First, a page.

Ancient baby boom holds a lesson in over-population

Along the lines of last week’s discussion of Jared Diamond’s book ‘Collapse’: Ancient baby boom holds a lesson in over-population — ScienceDaily.

Washington State University researchers have sketched out one of the greatest baby booms in North American history, a centuries-long “growth blip” among southwestern Native Americans between 500 to 1300 A.D.

It was a time when the early features of civilization — including farming and food storage — had matured to where birth rates likely “exceeded the highest in the world today,” the researchers write in the Proceedings of the National Academy of Sciences.

A crash followed, said Tim Kohler, WSU Regents professor of anthropology, offering a warning sign to the modern world about the dangers of overpopulation.

Around 900 A.D., populations remained high but birth rates began to fluctuate. The mid-1100s saw one of the largest known droughts in the Southwest. The region likely hit its carrying capacity, with continued population growth and limited resources similar to what Thomas Malthus predicted for the industrial world in 1798.

From the mid-1000s to 1280 — by which time all the farmers had left — conflicts raged across the northern Southwest but birth rates remained high.

“They didn’t slow down — birth rates were expanding right up to the depopulation,” said Kohler. “Why not limit growth? Maybe groups needed to be big to protect their villages and fields.”

“It was a trap,” said Kohler. “A Malthusian trap but also a violence trap.”

The northern Southwest had as many as 40,000 people in the mid-1200s, but within 30 years it was empty, leaving a mystery that has consumed several archaeological careers, including Kohler’s. Perhaps the population got too large to feed itself as climates deteriorated, but as people began to leave, it would have been hard to maintain the social unity needed for defense and new infrastructure, said Kohler.

Whatever the reason, he said, the ancient Puebloans point up that, “population growth has its consequences.”

We have some advantages over ancient civilizations.  The big one over the southwest native American tribes is that we have writing, so we’re not dependent on personal memories for how the climate changes over several generations.  We can keep detailed records and observe climate cycles.  We also have archaeology and the other sciences, which allow us to study the mistakes of previous societies and to detect the early effects of our own mistakes.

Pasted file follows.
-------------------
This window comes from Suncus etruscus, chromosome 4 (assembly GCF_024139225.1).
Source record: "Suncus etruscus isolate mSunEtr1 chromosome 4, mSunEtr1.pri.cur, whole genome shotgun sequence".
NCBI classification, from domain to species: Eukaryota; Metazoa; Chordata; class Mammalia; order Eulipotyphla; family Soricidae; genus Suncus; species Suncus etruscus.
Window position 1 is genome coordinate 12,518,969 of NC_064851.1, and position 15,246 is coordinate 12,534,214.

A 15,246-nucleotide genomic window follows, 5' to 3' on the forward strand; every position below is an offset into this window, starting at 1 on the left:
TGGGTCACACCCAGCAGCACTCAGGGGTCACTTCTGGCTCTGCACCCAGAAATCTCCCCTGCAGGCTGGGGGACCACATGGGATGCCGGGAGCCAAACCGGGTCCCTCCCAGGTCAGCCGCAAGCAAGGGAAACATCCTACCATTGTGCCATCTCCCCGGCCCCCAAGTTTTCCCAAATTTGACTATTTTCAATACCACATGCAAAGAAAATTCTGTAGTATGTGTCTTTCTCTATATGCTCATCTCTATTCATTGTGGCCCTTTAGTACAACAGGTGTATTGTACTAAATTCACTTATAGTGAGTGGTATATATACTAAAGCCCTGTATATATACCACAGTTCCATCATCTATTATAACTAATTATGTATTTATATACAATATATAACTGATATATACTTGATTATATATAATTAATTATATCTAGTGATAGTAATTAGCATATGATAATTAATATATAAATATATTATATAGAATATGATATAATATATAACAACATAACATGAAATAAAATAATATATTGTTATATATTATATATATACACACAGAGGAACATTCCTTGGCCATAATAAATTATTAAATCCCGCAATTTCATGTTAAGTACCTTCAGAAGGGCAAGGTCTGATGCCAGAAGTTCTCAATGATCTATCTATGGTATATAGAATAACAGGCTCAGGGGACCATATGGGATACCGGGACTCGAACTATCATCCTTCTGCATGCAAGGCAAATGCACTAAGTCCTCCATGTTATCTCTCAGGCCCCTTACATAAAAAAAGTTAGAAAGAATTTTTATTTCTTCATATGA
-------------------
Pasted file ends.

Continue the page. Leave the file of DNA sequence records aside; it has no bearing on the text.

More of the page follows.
Of course, none of those advantages mean much if we don’t heed the information from them.  There are a number of strategies we could use mitigate population growth, but by far the most effective is promoting women’s rights.  When young women have something in life to look forward to other than motherhood, a substantial portion of them will choose alternative lifestyles.  It’s what’s already happening in Europe, Russia, and Japan.  We just need to find a way to convince the rest of the world that it’s a good idea.

5 thoughts on “Ancient baby boom holds a lesson in over-population

    1. Thanks, though I can’t claim originality on it. It’s an observation a number of people have made. The one I first heard it from was Isaac Asimov in an interview with Bill Moyers in the 80s.


  1. I wonder to what extent the religious mandate to “be fruitful and multiply”, coupled with the tendency of nonreligious people to have fewer children (right?), will be a force for maintaining religious beliefs in the masses.


    1. Hard to say. Religion appears to be in decline in most “first world” nations, but those nations’ population isn’t growing at nearly the rate as those of developing countries. The question is, as the standard of living increases in developing countries, how will religion fare there?

      The international data seems to show that a higher and stable standard of living lessens religion’s hold. If you’re religious, that might imply that affluence is corrupting. If you’re not religious, it might appear that poverty and uncertainty increases existential anxiety, and the need for the putative comforts and meaning in religion.


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